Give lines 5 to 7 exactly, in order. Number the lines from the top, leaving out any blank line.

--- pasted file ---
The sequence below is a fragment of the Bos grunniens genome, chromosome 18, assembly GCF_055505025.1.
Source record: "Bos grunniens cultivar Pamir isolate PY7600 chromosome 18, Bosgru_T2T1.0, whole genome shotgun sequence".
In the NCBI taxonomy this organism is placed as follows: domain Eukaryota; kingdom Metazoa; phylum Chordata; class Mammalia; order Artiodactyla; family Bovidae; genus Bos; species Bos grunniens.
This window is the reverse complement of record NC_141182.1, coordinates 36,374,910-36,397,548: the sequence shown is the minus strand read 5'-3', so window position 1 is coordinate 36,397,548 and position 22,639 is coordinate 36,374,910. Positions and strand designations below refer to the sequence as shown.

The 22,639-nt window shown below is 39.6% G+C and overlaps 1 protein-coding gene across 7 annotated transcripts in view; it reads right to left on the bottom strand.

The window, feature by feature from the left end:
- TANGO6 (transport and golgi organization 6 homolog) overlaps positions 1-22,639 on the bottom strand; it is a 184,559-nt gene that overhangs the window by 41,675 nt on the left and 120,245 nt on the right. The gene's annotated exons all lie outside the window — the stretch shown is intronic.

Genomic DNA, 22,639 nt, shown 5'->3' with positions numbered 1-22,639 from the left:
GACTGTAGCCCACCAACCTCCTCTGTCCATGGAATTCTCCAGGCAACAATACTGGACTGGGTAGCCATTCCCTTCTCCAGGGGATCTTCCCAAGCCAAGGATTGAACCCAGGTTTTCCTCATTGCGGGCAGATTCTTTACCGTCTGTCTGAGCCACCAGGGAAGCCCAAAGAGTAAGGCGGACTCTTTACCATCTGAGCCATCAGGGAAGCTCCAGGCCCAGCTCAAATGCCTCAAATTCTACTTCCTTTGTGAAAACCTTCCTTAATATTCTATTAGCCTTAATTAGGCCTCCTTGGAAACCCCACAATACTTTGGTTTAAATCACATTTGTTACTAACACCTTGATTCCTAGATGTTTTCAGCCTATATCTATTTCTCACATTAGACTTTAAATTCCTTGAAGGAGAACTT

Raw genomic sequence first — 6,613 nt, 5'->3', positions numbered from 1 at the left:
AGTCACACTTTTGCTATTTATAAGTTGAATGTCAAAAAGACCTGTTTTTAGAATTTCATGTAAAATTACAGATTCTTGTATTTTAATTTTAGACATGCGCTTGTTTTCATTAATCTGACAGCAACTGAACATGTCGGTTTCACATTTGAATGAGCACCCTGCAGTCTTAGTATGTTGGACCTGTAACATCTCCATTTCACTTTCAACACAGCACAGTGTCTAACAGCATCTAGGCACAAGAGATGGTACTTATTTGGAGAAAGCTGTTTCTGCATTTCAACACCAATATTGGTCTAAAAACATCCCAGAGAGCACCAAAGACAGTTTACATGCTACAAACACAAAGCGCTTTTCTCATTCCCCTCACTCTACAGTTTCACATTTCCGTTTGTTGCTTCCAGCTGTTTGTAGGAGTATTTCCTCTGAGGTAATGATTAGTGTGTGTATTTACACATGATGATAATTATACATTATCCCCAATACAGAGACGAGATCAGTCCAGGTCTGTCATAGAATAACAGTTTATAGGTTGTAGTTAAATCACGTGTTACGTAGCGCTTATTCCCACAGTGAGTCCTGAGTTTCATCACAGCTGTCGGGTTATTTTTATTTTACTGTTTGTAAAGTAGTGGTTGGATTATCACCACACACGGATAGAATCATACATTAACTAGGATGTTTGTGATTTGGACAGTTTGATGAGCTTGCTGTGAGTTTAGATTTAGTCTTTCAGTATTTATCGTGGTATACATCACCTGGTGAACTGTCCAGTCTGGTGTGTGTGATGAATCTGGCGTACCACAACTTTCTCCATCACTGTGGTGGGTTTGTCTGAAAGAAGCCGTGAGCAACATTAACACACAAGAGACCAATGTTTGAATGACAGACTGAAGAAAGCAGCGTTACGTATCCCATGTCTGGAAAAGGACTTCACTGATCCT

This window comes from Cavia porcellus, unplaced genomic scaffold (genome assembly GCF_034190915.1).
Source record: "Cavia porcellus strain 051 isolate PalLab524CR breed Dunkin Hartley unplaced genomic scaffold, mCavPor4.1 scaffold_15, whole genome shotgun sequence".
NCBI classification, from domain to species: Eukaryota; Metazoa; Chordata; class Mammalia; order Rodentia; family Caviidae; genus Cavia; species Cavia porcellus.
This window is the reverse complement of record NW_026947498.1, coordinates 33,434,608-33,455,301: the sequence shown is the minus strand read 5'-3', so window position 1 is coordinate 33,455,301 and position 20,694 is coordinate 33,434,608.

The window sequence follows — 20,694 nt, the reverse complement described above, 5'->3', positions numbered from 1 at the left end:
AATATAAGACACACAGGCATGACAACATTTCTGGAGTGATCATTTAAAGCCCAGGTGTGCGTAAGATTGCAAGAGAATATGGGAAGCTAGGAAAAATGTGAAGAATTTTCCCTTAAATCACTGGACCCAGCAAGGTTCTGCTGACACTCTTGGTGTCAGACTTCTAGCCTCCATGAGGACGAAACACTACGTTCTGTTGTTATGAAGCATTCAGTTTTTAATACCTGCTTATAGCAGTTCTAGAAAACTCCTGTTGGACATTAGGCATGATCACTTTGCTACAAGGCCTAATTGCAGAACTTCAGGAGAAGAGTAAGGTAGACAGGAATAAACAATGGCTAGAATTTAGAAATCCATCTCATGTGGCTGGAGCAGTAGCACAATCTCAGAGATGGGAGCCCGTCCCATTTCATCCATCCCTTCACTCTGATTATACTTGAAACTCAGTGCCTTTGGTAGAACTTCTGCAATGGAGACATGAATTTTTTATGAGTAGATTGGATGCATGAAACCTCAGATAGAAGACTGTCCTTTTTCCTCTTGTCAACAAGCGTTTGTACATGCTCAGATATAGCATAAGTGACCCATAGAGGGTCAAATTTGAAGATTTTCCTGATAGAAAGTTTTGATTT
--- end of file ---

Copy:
The 22,639-nt window shown below is 39.6% G+C and overlaps 1 protein-coding gene across 7 annotated transcripts in view; it reads right to left on the bottom strand.

The window, feature by feature from the left end:
- TANGO6 (transport and golgi organization 6 homolog) overlaps positions 1-22,639 on the bottom strand; it is a 184,559-nt gene that overhangs the window by 41,675 nt on the left and 120,245 nt on the right. The gene's annotated exons all lie outside the window — the stretch shown is intronic.